BIROn - Birkbeck Institutional Research Online

    Almanacs, annotators, and life-writing in early modern England

    Smyth, Adam (2008) Almanacs, annotators, and life-writing in early modern England. English Literary Renaissance 38 (2), pp. 200-244. ISSN 0013-8312.

    Full text not available from this repository.


    An exploration of one of the most common but least studied early modern forms of life-writing, the annotated almanac, is long overdue. Printed almanacs were often interleaved with blank pages, onto which readers added notes of their activities: journeys; illnesses; resolutions. By examining a number of annotated almanacs, and by focusing in particular on the Civil War almanacs of Lady Isabella Twysden, this essay examines the relationship between printed almanac and manuscript annotations, and the connection between annotated almanacs and those categories which organise recent critical discussions of life-writing: identity, subjectivity, autobiography, diary, self. Materials added to almanacs were often later transferred to other texts: diarists often generated a life through a process of shunting material from text to text, starting with an almanac, expanding records with each movement. The production of diaries was less about directly transcribing lived experience, and more the result of revising prior texts. Many features of diaries can be explained through reference back to the almanac as a first or early site where notes on a life began. This founding compositional moment shaped later diaries: the expectations the almanac created, the subjects and vocabularies it induced, informed later written lives.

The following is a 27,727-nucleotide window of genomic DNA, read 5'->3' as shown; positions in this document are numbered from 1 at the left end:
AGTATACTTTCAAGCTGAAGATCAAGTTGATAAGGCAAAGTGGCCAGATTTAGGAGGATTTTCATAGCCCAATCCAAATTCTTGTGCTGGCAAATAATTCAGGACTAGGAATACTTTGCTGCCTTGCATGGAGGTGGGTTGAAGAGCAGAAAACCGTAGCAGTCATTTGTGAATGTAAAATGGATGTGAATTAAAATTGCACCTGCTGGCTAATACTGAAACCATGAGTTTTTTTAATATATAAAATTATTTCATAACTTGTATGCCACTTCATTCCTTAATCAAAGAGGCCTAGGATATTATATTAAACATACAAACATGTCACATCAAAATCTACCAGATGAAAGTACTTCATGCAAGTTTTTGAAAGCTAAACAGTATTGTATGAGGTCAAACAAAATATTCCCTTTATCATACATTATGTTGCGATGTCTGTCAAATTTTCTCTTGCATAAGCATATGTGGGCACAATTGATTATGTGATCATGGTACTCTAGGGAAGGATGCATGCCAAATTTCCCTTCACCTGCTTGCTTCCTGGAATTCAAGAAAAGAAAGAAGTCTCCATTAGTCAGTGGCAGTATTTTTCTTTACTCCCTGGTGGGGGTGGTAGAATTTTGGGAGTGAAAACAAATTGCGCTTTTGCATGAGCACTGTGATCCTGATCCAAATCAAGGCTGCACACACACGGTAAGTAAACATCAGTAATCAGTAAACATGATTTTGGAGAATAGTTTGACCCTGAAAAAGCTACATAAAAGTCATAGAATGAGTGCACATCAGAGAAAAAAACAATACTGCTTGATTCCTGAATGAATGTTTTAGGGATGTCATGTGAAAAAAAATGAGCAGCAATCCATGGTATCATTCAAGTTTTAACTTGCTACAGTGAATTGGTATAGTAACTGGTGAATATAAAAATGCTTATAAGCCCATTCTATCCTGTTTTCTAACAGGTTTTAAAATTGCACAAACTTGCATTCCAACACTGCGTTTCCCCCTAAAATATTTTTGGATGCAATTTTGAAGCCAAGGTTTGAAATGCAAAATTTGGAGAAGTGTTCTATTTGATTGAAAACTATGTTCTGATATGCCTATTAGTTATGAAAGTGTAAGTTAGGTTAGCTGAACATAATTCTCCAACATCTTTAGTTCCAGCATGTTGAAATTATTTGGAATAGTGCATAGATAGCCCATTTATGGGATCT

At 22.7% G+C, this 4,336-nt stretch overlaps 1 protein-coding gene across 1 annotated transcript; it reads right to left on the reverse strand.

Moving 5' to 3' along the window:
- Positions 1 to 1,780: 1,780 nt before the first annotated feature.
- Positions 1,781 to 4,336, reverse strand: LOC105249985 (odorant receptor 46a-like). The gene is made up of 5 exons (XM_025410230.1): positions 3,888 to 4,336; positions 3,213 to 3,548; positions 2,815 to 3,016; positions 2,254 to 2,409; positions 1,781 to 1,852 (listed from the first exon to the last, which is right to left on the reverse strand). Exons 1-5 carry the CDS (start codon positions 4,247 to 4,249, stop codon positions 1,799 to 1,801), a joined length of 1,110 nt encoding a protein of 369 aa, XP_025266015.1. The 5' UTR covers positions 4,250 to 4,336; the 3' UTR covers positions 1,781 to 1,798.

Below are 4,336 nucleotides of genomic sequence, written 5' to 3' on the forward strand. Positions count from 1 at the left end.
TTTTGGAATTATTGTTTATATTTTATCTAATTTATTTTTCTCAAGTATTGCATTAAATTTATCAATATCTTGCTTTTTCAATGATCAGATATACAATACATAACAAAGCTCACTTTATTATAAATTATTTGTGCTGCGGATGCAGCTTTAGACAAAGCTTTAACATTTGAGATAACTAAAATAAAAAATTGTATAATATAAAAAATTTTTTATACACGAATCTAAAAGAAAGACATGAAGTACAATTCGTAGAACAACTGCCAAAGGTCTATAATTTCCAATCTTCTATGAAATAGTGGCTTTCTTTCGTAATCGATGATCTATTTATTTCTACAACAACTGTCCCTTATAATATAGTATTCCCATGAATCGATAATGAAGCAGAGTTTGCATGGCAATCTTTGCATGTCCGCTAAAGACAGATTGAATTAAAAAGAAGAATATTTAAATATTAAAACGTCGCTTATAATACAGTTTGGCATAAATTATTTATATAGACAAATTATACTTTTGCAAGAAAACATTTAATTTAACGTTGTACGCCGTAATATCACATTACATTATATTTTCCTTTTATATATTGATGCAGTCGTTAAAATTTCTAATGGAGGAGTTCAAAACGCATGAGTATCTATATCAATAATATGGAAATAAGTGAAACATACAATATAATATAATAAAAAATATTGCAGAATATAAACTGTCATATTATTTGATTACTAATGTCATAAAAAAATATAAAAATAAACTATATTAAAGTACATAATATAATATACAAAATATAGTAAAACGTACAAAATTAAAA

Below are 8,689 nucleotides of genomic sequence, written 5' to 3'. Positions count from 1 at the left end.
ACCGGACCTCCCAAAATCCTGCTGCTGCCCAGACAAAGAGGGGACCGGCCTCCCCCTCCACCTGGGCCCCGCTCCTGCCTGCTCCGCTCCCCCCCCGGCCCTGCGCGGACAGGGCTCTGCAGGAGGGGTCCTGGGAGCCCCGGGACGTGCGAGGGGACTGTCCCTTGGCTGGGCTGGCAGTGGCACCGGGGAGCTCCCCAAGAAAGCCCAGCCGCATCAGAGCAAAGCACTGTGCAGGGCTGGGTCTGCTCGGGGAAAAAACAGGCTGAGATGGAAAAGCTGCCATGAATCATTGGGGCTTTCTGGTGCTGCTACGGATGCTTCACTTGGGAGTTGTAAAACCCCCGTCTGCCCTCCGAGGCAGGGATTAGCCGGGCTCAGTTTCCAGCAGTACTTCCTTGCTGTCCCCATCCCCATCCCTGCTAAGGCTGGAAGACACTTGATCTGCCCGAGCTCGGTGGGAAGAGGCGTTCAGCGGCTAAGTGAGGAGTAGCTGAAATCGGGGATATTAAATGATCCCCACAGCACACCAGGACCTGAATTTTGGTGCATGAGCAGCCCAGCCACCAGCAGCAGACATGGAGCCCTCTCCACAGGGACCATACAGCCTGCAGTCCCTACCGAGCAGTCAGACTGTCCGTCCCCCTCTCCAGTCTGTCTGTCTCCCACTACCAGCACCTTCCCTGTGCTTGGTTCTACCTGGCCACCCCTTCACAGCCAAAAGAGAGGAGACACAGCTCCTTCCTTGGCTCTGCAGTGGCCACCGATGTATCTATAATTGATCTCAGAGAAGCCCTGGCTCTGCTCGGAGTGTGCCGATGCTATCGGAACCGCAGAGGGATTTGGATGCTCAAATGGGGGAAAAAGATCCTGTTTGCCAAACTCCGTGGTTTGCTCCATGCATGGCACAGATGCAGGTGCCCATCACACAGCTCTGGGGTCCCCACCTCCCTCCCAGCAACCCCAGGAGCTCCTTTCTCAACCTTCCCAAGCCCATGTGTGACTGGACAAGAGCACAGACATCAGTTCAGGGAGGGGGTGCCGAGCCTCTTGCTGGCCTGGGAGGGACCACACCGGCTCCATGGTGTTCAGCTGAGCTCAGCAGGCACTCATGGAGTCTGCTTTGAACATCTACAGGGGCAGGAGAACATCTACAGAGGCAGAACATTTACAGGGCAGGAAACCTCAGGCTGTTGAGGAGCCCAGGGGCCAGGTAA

Item Type: Article
    School: Birkbeck Faculties and Schools > Faculty of Humanities and Social Sciences > School of Creative Arts, Culture and Communication
    Depositing User: Administrator
    Date Deposited: 19 Mar 2013 10:02
    Last Modified: 09 Aug 2023 12:32


    Activity Overview
    6 month trend
    6 month trend

    Additional statistics are available via IRStats2.

    Archive Staff Only (login required)

    Edit/View Item Edit/View Item